advise other government officials, from local
administrators to the National Palace, and play a
key role in selecting judges and electoral council members.
Within the communal section, the ASECs advise and
supervise the local Sectional Council, which
administers the section. Each ASEC sends one
representative to the Municipal Assembly, which
plays a similar watchdog/advisor role at the
municipal level. The mayor is supposed to report
to it on the use of municipal resources, and
cannot sell state lands without the Assembly's
approval. The Municipal Assembly also makes the
initial list from which local justices of the peace are chosen.
Each Municipal Assembly sends a representative to
the Departmental Assembly, where the power starts
to accumulate. The Departmental Assembly chooses
the members of the Departmental Council, which
administers the Department. The Departmental
Assembly plays a similar watchdog/advisor role at
the Departmental level, and the Departmental
Council reports to it. The Departmental Assembly
also draws up a list of nominees for trial and
appellate judgeships in the Department. Each
Departmental Assembly nominates three people to
serve on the national Permanent Electoral Council
(CEP), ceating a list of 30 nominees. The Supreme
Court, the executive and the legislature each
pick three names from that list for the CEP.
Each Departmental Assembly sends a representative
to the Interdepartmental Assembly. The
Interdepartmental Assembly helps the executive
branch, and is involved in policy planning. The
Interdepartmental Assembly is entitled to attend
and vote at Ministerial Council meetings that
deal with issues within its domain.
This system ensures that non-professional
politicians, elected by their neighbors, have a
say at every level of Haitian government. The
system is insulated from centralized money and
other forces because it is impossible to predict
which ASEC candidates are likely to make it to
the Departmental Assemblies, where power starts to accumulate.
For example, in the 3rd Section of
Croix-des-Bouquets, outside Haiti's capitol,
there are seven ASEC slates of six candidates
each. If a candidate's slate prevails, he has a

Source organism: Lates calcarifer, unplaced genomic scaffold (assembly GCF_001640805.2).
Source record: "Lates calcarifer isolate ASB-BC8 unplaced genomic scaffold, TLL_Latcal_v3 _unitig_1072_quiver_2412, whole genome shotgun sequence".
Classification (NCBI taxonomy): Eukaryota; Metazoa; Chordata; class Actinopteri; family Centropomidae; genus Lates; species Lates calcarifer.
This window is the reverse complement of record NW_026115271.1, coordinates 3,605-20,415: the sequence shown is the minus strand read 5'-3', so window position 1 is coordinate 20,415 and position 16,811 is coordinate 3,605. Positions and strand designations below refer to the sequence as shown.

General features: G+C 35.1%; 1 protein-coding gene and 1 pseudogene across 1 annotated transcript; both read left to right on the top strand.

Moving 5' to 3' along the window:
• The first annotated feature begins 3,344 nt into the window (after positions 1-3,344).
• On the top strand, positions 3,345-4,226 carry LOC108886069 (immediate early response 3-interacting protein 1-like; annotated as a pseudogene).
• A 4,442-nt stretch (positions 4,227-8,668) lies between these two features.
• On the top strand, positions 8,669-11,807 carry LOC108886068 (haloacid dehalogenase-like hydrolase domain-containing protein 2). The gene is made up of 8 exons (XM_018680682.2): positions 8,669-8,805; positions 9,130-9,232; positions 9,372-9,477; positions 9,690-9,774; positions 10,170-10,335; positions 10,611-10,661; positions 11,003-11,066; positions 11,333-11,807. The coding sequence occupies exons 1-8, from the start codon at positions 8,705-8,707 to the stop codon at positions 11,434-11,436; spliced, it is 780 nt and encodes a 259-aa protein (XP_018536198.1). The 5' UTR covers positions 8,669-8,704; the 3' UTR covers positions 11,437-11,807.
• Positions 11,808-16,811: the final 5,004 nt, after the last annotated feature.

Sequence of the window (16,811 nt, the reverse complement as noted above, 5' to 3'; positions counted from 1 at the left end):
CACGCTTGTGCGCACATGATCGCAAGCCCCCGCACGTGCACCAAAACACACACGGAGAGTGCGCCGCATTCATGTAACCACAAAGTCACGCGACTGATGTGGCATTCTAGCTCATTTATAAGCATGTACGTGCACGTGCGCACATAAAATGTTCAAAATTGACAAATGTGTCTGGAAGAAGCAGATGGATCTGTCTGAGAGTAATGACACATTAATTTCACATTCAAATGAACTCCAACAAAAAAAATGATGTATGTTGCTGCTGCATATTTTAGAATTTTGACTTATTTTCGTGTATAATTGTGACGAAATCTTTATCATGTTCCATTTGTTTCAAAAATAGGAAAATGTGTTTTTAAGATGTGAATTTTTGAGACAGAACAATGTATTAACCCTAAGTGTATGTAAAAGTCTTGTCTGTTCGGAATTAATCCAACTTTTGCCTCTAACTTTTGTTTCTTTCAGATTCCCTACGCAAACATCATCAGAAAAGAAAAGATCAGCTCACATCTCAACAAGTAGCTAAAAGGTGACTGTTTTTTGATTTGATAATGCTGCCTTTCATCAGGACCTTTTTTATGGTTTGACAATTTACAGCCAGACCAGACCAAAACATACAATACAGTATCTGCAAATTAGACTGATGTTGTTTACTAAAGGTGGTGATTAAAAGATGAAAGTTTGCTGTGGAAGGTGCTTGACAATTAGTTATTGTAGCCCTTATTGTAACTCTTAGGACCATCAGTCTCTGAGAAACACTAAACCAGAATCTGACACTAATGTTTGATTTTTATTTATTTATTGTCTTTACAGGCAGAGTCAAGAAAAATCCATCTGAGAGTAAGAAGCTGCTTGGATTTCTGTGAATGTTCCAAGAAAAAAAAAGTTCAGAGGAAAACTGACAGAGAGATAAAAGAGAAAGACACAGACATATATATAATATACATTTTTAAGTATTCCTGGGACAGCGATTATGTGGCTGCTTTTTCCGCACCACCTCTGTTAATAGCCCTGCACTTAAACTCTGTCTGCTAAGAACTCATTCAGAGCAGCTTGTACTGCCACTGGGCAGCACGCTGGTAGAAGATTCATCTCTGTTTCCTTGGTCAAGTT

one-in-six chance of being chosen for the
Croix-des-Bouquets Municipal Assembly. That
Assembly has ten members, one of which is chosen
for the Departmental Assembly for the West
Department. So any one ASEC candidate has a
1-in-420 chance of reaching the Departmental
Assembly, and a 1-in-4,200 chance of reaching the Interdepartmental Assembly.
A HISTORIC STEP FORWARD
Implementing the ASEC system will bring some
much-needed stability to future elections, by
establishing a Permanent Electoral Council. The
1987 Constitution created a formula for choosing
a Provisional Council that would run a single
election that would set the ASEC system in motion
to choose a Permanent Council. Because the ASEC
system was never implemented, every one of
Haiti's elections over the last nineteen years
has been run by a Provisional Council. All but
the first of those Councils was chosen through a
formula not recognized by the Constitution. And
all but the first of the elections they ran was
contested by the losing parties, who challenged
(with good reason) the Provisional Council's legitimacy.
Nineteen years is a long time to lay the
Constitution's foundation stone, but it is better
late than never. Sunday's voting is a strong
first step, but it must be followed up with
diligent implementation of the entire ASEC
system. By doing so, President Préval could help
end the incessant series of electoral crises in
Haiti, which keep spiraling into political
instability and twice have led to the overthrow
of the Constitutional government. In the long
run, Sunday's ignored elections could be the most
important accomplishment of President Préval's administration.
Brian Concannon Jr. directs the Institute for
Justice & Democracy in Haiti, <http://www.ijdh.org/>www.HaitiJustice.org.